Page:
Essay Example. "American Sniper" and Just War Theory

Published: 2023-04-05
Essay Example. "American Sniper" and Just War Theory
Type of paper:  Essay
Categories:  Violence War Movie Ethical dilemma
Pages: 5
Wordcount: 1200 words
10 min read

The Just War Theory is a concept that makes a film morally justifiable in a series of events. The theory comprises the right to go to war and the right to conduct war. Both concepts concern morality in war. Therefore, war is not placed as the last option in a situation (Williams & Dan 310). However, various responsibilities, preventable atrocities, and undesirable outcomes could justify a war. Many wars already have well-stated riles as well as asymmetrical morality. In the Just War Theory, some things are taken seriously. For instance, human life is taken seriously and terminated; it is an act of immorality. Besides, it remains the responsibility of a state to protect its citizens and defend justice (Williams & Dan 313). Additionally, the act of protecting human life is associated with the act of using force as well as violence.

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"American Sniper," an action movie from 2014 by Clint Eastwood, revolves around the actions of morality in war. Therefore, a series of events can be attached to the Just War Theory. The movie features various snipers who engage in pulling triggers from a long distance and in cover and concealment. In American Sniper, Chris Kyle is the serial killer and the most lethal sniper in a military career. There are multiple morals and virtues associated with those who kill on behalf of another person's common good. Kyle records success in protecting other people with pinpoint accuracy that he was referred to as the legend. He does so in commitment until he meets his death while helping SEAL (Sea, Air, and Land) with Post-traumatic stress disorder (PTSD).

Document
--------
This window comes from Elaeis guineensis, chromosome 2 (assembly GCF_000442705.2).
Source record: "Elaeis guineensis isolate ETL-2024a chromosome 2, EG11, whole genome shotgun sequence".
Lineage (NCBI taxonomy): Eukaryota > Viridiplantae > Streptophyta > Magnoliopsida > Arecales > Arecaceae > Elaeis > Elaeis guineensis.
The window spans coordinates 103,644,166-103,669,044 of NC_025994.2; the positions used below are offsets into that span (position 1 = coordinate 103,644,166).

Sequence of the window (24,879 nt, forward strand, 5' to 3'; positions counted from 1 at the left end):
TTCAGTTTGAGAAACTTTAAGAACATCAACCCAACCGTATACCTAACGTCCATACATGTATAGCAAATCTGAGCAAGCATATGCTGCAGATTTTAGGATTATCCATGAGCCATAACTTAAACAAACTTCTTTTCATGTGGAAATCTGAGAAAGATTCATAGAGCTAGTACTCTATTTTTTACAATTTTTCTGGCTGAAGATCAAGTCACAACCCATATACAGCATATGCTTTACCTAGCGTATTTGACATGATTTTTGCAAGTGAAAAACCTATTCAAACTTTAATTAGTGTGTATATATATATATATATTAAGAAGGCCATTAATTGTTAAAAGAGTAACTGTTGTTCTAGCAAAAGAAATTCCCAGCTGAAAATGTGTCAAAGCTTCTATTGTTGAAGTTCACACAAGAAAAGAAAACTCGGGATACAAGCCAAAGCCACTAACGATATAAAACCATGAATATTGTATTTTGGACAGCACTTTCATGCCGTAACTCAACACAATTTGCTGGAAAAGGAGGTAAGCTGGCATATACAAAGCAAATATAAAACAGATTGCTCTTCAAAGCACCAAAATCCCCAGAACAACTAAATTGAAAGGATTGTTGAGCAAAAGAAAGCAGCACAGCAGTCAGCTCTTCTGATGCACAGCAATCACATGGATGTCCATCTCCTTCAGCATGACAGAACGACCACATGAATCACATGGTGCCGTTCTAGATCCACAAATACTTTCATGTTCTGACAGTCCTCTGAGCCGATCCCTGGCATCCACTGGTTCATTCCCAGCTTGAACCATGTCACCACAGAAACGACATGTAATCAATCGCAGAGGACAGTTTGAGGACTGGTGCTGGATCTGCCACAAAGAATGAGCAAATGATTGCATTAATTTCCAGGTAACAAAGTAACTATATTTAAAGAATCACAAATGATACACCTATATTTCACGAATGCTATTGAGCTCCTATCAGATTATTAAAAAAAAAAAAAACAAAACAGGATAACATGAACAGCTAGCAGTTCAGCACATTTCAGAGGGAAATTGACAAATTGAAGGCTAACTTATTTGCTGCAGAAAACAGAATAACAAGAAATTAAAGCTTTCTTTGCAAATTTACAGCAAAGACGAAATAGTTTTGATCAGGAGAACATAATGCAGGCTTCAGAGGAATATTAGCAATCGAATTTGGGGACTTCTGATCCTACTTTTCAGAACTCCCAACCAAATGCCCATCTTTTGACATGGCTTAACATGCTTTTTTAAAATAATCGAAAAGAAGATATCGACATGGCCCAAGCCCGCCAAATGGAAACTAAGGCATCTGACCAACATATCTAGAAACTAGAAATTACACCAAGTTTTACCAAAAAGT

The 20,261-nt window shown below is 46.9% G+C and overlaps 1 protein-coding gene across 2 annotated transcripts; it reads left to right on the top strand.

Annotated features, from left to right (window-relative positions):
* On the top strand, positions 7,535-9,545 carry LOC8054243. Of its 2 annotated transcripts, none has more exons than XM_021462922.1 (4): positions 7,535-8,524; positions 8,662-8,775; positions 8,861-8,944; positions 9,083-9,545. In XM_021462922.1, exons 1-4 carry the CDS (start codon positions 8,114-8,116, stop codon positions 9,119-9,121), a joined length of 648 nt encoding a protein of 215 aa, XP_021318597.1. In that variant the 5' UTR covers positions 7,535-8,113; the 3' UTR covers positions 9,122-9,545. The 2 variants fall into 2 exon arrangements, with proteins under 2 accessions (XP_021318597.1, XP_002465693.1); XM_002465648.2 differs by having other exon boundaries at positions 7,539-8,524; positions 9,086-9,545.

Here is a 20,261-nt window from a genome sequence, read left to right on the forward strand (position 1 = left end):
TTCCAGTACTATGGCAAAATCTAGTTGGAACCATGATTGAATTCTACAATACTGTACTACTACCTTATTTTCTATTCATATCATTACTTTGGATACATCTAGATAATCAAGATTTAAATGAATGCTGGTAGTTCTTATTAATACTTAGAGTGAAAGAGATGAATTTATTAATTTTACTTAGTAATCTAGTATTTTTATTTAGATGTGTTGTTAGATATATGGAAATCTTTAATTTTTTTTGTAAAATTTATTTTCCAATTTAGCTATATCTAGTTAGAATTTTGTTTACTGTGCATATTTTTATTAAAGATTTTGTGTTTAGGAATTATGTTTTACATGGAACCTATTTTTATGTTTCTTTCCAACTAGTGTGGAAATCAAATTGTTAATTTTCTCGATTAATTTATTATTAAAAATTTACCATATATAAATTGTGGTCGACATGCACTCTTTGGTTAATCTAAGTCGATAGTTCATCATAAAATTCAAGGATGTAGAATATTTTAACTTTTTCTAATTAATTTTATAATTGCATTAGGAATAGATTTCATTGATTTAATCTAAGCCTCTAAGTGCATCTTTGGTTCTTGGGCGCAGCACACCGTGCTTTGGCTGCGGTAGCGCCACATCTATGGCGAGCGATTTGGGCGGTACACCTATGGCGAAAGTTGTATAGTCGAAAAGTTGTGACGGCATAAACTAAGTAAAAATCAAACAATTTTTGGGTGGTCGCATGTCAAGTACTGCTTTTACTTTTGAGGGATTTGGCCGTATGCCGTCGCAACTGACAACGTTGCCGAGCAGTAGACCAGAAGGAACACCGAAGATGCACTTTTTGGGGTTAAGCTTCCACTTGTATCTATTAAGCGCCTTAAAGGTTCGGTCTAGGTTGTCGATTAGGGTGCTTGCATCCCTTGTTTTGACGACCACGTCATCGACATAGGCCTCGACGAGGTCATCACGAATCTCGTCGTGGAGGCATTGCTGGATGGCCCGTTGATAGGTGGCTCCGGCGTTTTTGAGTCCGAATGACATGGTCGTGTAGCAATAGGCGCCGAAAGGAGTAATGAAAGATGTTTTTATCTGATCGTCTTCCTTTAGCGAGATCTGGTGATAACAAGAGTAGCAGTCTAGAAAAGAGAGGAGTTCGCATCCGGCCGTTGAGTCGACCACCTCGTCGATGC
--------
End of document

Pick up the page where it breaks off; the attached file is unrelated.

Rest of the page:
The Just War Theory manifests where the movie deals with the aftermath of the military killing. Multiple discomfiting questions regarding the glory of killing arise throughout the movie. For instance, Kyle first kills a child who was convinced by his parents to pursue and become a suicide bomber. On the same note, he goes ahead to kill the mother, who tries to finish up her son's mission. While the mother was on the son's side, the father could not tolerate wolves in the house. According to the father, violence was only applicable to violence when necessary. The father aligns with the principles of Just War Theory as he considers it ethical only to use force at the right time. The people who abjure violence should only be prompted to act as soon as others are committing violence on their behalf. The father plausibly justifies violence in the best way compared to the mother in the film.

From the Just War Theory, killing is a definitive act that corrupts personal character and identity in ways that are not compatible with the ethical society (Pattison 145: Burke 329). In that connection, soldiers tend to become killers as soon as they terminate their first life. An individual whose vocation is to kill should not be accepted back to the society as a functional member. However, Kyle was well known as a serial killer and was a member of society despite his actions, right or wrong. The Just War Theory would require that he splits himself from the feelings that the act engenders. For Kyle, it is killing that he was supposed to do for the society and not be questioned. Besides, his return was not always taken negatively. For Kyle to commit the acts of killing, he understood that there was a split in his psychological and spiritual weight. This is one consequence of the Just War Theory as it applies to wars. However, as a serial killer, he had sufficient knowledge on how he could integrate the experiences he had for killing to avoid stumbling beneath the emotional consequences.